MidAmerican Energy argues for higher cost cap for Wind X projects

MidAmerican Energy, based on a settlement with parties to the case, on Aug. 17 told the Iowa Utilities Board that it should approve the 552-MW Wind X project development program and not approve a suggested lower cap on project costs from board staff.

“The testimony and exhibits of MidAmerican’s six (6) witnesses, as well as those of the Office of Consumer Advocate (‘OCA’) and the Environmental Law and Policy Center/Iowa Environmental Council, offer substantial evidence that the Wind X project: (1) will provide additional economic energy, while avoiding any degradation of the adequacy, reliability, or operating flexibility of the existing transmission system from a regional or a local perspective; (2) is consistent with the policy objectives of Iowa Code §476.53 (2015); (3) represents an additional step of obtaining renewable generation consistent with state law encouraging such generation in Iowa; (4) is projected to be constructed and operated at no net cost to MidAmerican’s retail customers due to MidAmerican’s ability to generate supplemental revenue streams and realize avoided costs from Wind X; (5) is environmentally sound; and (6) provides substantial benefits to Iowa’s economy,” said the Aug. 17 brief.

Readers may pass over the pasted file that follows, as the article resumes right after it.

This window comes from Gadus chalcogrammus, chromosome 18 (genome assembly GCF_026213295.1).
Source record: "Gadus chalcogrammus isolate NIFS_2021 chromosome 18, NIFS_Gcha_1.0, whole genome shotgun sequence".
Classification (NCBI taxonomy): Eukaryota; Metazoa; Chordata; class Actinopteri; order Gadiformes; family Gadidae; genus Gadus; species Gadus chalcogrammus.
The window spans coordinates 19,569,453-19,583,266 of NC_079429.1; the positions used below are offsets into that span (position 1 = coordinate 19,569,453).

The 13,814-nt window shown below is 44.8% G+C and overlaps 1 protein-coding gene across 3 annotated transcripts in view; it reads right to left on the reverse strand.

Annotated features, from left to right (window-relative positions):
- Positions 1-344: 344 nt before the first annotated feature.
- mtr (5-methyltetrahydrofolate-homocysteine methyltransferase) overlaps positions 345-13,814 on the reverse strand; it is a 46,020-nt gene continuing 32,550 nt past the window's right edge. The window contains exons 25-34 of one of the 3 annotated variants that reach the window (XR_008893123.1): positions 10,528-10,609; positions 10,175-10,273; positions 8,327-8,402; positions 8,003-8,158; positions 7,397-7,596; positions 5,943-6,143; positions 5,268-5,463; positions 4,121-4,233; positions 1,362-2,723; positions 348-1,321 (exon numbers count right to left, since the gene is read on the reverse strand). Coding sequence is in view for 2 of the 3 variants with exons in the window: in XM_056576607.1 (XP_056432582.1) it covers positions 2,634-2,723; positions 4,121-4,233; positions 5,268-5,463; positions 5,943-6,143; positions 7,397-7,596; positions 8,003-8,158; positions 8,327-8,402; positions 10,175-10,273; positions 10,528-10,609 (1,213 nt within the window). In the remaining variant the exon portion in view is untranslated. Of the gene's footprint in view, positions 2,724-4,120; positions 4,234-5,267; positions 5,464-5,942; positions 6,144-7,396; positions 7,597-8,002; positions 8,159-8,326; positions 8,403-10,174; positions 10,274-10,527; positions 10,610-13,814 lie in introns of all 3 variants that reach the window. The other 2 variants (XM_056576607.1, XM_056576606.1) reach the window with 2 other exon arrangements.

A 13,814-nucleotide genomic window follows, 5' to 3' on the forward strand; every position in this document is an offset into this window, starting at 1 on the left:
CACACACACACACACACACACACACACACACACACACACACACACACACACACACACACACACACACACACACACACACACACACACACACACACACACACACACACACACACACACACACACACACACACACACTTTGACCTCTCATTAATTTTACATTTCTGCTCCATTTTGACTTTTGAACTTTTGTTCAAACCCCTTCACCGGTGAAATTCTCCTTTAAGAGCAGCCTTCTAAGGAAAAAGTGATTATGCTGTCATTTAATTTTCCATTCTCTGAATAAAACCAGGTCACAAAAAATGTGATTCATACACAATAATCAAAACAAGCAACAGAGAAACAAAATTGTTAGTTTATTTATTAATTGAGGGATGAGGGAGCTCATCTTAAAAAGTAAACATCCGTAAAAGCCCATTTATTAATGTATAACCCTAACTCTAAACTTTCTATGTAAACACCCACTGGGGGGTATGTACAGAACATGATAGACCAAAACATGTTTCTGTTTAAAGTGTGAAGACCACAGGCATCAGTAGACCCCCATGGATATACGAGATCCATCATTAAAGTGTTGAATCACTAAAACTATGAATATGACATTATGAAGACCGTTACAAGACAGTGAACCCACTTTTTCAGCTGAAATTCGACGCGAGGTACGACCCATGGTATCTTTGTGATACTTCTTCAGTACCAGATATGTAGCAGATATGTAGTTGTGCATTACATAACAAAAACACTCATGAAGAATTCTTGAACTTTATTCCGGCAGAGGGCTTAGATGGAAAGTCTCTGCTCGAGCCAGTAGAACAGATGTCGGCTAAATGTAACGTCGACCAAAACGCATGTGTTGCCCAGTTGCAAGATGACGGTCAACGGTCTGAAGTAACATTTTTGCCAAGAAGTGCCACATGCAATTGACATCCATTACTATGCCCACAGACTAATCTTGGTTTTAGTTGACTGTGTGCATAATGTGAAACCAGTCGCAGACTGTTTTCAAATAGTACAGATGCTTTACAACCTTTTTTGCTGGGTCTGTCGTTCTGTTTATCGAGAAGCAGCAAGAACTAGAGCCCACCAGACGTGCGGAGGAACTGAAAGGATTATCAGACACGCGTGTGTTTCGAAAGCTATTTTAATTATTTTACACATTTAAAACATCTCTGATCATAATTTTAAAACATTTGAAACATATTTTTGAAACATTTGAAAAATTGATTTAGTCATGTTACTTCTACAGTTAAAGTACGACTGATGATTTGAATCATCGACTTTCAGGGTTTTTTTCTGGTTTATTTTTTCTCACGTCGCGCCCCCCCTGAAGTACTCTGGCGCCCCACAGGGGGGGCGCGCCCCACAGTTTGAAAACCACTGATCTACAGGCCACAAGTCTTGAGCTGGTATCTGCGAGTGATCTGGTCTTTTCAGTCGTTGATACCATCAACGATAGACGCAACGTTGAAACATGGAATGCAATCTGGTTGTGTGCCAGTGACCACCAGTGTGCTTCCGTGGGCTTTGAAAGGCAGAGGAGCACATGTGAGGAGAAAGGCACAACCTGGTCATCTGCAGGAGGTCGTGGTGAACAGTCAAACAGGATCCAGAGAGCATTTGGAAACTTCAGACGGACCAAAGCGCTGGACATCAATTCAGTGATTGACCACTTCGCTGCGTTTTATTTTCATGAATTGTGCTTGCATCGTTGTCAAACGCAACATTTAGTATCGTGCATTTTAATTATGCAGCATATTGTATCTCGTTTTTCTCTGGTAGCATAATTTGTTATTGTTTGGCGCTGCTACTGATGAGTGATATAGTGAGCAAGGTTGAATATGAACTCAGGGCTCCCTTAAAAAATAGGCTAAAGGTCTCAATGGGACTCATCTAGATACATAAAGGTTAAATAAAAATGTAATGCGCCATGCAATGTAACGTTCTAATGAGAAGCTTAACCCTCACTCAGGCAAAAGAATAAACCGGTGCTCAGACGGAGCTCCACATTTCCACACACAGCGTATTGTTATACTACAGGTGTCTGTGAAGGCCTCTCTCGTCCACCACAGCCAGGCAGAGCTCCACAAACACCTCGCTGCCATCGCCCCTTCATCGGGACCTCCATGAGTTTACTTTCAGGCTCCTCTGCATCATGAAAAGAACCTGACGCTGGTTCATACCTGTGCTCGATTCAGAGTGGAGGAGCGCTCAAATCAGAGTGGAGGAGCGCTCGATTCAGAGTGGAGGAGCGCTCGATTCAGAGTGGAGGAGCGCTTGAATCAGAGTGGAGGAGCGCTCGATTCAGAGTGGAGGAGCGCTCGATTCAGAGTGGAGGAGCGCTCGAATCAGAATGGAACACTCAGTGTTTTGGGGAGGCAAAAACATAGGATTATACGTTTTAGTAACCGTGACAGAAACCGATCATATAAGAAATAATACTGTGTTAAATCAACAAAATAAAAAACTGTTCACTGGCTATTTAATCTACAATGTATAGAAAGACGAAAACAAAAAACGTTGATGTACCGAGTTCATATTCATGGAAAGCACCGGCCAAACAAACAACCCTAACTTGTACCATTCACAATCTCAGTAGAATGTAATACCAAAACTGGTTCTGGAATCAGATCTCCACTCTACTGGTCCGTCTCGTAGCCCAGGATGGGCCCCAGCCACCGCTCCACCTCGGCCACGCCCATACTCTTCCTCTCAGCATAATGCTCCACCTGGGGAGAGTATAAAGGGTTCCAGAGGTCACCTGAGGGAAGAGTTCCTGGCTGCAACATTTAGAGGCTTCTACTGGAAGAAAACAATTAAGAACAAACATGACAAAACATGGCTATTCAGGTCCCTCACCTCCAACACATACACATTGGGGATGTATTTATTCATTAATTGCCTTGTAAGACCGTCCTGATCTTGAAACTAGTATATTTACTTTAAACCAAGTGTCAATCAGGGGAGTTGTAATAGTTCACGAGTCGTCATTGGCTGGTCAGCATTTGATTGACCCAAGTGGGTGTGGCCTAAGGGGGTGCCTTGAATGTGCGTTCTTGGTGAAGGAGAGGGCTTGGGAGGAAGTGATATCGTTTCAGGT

“As a consequence, all parties in this docket are in accord and have either joined the Settlement Agreement or stated they have no objection to it. This state of affairs reflects an evidentiary record supporting the conclusion that the Settlement Agreement, including the prescribed Cost Cap and the Customer Revenue Credit ratemaking principles, is reasonable, consistent with law and in the public interest.

“The evidentiary record demonstrates that the agreed cost cap ($1.638 million/MW) is reasonable, in the public interest and consistent with law. The testimony of Thomas B. Specketer and Adam L. Wright demonstrates that the agreed cost cap is the breakeven point at which MidAmerican projects the Wind X project will result in no net costs to its customers. Delivery of up to 552 MW of new wind generation, and all its benefits, at no net cost to customers is unique, with the exception of MidAmerican’s prior wind power projects.”